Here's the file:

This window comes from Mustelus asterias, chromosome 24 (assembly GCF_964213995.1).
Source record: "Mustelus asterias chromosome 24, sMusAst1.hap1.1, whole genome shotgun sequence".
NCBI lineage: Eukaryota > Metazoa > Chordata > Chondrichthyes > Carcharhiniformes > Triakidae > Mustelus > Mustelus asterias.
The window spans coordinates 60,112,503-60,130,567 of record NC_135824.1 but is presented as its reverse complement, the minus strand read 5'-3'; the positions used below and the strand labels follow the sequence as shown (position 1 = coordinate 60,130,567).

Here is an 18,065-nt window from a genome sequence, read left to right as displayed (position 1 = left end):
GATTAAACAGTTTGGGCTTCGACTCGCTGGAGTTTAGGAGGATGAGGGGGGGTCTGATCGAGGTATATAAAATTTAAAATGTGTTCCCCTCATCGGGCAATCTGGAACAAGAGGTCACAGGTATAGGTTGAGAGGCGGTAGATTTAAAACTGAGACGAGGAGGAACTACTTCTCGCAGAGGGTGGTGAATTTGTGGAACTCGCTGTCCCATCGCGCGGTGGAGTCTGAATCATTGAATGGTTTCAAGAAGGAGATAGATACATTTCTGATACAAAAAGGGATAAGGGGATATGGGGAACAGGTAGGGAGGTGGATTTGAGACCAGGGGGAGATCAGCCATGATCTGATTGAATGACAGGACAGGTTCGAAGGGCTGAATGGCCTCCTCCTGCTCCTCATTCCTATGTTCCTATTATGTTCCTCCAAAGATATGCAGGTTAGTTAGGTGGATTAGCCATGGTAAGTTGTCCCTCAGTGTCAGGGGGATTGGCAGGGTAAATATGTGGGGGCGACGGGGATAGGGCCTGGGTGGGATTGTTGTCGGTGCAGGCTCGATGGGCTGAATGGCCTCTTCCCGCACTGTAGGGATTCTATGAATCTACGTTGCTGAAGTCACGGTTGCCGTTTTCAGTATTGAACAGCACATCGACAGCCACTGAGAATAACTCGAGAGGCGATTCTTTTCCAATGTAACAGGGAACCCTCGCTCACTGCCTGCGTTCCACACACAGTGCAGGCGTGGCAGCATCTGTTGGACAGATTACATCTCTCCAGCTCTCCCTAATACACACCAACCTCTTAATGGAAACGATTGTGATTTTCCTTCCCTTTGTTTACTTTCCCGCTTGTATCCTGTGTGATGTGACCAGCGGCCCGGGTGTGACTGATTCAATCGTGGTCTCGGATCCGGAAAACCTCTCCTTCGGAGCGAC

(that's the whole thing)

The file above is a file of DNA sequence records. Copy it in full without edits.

This window comes from Mustelus asterias, chromosome 24 (assembly GCF_964213995.1).
Source record: "Mustelus asterias chromosome 24, sMusAst1.hap1.1, whole genome shotgun sequence".
NCBI lineage: Eukaryota > Metazoa > Chordata > Chondrichthyes > Carcharhiniformes > Triakidae > Mustelus > Mustelus asterias.
The window spans coordinates 60,112,503-60,130,567 of record NC_135824.1 but is presented as its reverse complement, the minus strand read 5'-3'; the positions used below and the strand labels follow the sequence as shown (position 1 = coordinate 60,130,567).

Here is an 18,065-nt window from a genome sequence, read left to right as displayed (position 1 = left end):
GATTAAACAGTTTGGGCTTCGACTCGCTGGAGTTTAGGAGGATGAGGGGGGGTCTGATCGAGGTATATAAAATTTAAAATGTGTTCCCCTCATCGGGCAATCTGGAACAAGAGGTCACAGGTATAGGTTGAGAGGCGGTAGATTTAAAACTGAGACGAGGAGGAACTACTTCTCGCAGAGGGTGGTGAATTTGTGGAACTCGCTGTCCCATCGCGCGGTGGAGTCTGAATCATTGAATGGTTTCAAGAAGGAGATAGATACATTTCTGATACAAAAAGGGATAAGGGGATATGGGGAACAGGTAGGGAGGTGGATTTGAGACCAGGGGGAGATCAGCCATGATCTGATTGAATGACAGGACAGGTTCGAAGGGCTGAATGGCCTCCTCCTGCTCCTCATTCCTATGTTCCTATTATGTTCCTCCAAAGATATGCAGGTTAGTTAGGTGGATTAGCCATGGTAAGTTGTCCCTCAGTGTCAGGGGGATTGGCAGGGTAAATATGTGGGGGCGACGGGGATAGGGCCTGGGTGGGATTGTTGTCGGTGCAGGCTCGATGGGCTGAATGGCCTCTTCCCGCACTGTAGGGATTCTATGAATCTACGTTGCTGAAGTCACGGTTGCCGTTTTCAGTATTGAACAGCACATCGACAGCCACTGAGAATAACTCGAGAGGCGATTCTTTTCCAATGTAACAGGGAACCCTCGCTCACTGCCTGCGTTCCACACACAGTGCAGGCGTGGCAGCATCTGTTGGACAGATTACATCTCTCCAGCTCTCCCTAATACACACCAACCTCTTAATGGAAACGATTGTGATTTTCCTTCCCTTTGTTTACTTTCCCGCTTGTATCCTGTGTGATGTGACCAGCGGCCCGGGTGTGACTGATTCAATCGTGGTCTCGGATCCGGAAAACCTCTCCTTCGGAGCGAC